LIVESTOCK-US live cattle futures end mixed after fiscal deal

Wed Jan 2, 2013 3:57pm EST

* Traders nervous about futures' premium to cash
    * Feeders wilt; premium to cash, technical selling
    * Hogs rise with Dow surge, cash price expectations

    By Theopolis Waters
    CHICAGO, Jan 2 (Reuters) - CME live cattle ended narrowly
mixed on Wednesday, with uneasiness about futures' premium to
last week's cash cattle prices eroding morning gains fueled by
the U.S. fiscal deal, analysts and traders said.
    An agreement by Congress to avoid automatic year-end
spending cuts and tax hikes sent the Dow Jones Industrial
Average soaring more than 200 points.
    Meat company stocks joined in with Tyson Foods, JBS
USA Holdings Inc and Smithfield Foods Inc 
landing in the plus column.
    Traders who had been waiting on the sidelines for some type
of budget agreement felt better about returning to the market on
Wednesday, a Chicago Mercantile Exchange live cattle trader
said.
    But CME live cattle investors were also nervous about
expanding the futures' already sizable premium to cash cattle
which traded last week at $127 per cwt. 
    Live cattle for February closed up 0.075 cent per lb
to 132.375 cents. April ended down 0.200 cent to 136.175
cents.
    Traders expect cash cattle to trade steady to higher this
week compared with a week ago.
    Packers are buying supplies to process next week, the first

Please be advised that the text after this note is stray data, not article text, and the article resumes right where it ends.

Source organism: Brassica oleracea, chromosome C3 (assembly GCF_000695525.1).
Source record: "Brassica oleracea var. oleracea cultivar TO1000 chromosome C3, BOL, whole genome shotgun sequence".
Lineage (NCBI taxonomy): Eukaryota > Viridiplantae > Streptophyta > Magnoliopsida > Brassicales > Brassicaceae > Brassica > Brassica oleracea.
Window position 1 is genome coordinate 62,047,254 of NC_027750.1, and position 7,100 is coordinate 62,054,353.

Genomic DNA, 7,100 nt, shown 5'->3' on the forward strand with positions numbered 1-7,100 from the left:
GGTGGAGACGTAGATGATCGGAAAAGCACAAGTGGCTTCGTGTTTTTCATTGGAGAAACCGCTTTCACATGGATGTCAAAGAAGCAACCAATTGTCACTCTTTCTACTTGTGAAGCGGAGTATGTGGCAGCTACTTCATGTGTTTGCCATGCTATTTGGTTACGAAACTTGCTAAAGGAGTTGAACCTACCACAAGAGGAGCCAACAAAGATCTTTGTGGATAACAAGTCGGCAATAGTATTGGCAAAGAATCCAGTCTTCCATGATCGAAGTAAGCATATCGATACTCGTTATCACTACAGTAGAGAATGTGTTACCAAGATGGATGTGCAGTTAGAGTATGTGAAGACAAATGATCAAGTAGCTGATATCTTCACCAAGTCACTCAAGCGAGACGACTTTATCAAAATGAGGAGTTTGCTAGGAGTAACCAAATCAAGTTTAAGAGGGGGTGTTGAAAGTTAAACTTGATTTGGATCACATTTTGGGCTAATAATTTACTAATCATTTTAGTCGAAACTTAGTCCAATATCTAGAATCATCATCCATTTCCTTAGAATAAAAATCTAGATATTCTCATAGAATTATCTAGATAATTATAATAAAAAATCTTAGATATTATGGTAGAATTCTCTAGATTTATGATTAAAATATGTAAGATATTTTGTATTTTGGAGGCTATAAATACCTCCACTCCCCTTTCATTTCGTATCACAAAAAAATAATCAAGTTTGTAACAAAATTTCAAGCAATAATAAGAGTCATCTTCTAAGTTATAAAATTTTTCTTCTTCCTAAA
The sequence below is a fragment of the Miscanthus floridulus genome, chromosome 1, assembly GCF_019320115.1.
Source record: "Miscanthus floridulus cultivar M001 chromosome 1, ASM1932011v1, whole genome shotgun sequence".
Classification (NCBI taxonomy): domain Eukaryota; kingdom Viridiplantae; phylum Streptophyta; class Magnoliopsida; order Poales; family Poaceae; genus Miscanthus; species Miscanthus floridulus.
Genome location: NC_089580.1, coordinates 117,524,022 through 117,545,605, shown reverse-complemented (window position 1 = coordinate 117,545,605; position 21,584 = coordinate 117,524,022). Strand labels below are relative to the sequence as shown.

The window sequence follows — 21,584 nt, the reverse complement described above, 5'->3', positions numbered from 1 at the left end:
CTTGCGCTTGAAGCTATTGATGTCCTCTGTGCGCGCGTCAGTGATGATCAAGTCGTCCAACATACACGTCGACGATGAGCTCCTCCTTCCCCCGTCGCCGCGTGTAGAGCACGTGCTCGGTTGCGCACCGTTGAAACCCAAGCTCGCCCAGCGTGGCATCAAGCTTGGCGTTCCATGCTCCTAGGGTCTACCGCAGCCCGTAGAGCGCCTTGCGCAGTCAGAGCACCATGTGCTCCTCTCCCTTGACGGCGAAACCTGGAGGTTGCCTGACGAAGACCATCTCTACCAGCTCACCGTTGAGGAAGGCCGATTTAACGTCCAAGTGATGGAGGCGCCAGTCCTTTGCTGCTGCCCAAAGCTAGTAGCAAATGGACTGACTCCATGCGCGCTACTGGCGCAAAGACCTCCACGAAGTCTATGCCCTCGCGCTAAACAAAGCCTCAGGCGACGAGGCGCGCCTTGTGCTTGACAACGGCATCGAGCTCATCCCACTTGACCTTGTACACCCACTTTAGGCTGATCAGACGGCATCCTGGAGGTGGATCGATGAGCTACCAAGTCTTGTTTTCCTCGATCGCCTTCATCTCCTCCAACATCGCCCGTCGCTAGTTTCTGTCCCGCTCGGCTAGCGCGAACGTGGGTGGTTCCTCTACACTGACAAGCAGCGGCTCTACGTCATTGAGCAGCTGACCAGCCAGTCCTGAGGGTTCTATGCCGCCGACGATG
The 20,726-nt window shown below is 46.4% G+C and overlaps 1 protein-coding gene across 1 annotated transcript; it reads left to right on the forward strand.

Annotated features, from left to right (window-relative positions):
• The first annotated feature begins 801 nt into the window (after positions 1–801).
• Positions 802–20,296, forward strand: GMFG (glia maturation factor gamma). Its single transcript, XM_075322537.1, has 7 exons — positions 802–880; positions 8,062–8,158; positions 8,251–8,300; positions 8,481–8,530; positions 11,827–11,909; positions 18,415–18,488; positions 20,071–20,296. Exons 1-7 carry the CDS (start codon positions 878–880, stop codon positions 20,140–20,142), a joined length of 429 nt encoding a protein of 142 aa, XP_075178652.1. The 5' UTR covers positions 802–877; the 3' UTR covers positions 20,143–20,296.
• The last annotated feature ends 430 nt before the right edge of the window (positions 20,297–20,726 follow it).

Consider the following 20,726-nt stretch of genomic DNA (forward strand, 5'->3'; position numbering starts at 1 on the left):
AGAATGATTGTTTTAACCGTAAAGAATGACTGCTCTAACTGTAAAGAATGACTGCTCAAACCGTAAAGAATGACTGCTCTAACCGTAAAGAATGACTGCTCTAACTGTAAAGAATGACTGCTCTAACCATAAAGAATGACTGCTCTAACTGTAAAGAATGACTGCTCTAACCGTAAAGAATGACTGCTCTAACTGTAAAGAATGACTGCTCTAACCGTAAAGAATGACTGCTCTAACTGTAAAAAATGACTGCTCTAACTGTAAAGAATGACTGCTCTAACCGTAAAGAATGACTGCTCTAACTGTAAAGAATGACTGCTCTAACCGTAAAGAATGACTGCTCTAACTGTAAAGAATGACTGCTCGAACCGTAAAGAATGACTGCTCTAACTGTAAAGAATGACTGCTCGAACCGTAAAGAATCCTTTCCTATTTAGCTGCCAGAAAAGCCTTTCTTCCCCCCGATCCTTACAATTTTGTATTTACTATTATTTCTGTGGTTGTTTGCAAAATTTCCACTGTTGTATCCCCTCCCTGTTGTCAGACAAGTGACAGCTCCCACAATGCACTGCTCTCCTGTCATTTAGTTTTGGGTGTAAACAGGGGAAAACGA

full workweek after the Christmas and New Year's holidays.
    The western and central U.S. Plains are in the grip of a
cold spell that could slow cattle growth rates and make fewer of
them available to packers.
     But a few processors will likely cut slaughter to offset
higher cash prices, improve their margins and lift wholesale
beef prices.
    HedgersEdge.com put the average beef packer margin for
Wednesday at a negative $57.30 per head, compared with a
negative $50.85 on Dec. 26, according to HedgersEdge.com.
    The price for wholesale choice beef Wednesday morning was
$194.01 per cwt, down 14 cents from Monday, and select cuts
jumped $1.40 to $182.45, according to the U.S. Department of
Agriculture.
    CME feeder cattle ended weaker, pressured by futures'
premium to the exchange's feeder cattle index at 147.34 cents.
Technical selling pulled down the March contract. 
    Spot January ended down 0.200 cent per lb at 151.200
cents. Most-actively traded March was off 0.375 cent at
153.900 cents.

    HOGS UP WITH WALL STREET
    Hog futures settled higher, driven by the budget resolution
in Washington and sentiments for higher cash hog prices in the
near term, analysts and traders said.
    February settled 0.450 cent per lb higher at 86.175
cents. April ended at 89.250 cents, up 0.525 cent.
    Some packers are seen raising cash hog bids as they prepare
for a big Saturday slaughter to make up for downtime during the
New Year's holiday, a trader said.
    And, he said, some hog farmers in the upper central and
western Midwest may keep doors to swine buildings closed to
retain heat as colder temperatures settle into the region.
    USDA data Wednesday morning showed the average hog price in
the eastern Midwest market at $81.59 per cwt, up $1.46 from
Friday. Hog prices in other hog growing areas were unavailable. 
    However, processors may soon look to salvage their poor
margins by cutting cash bids.
    The average pork packer margin for Wednesday was a negative
$3.65 per head, compared with a positive 75 cents a week
earlier, according to HedgersEdge.com.
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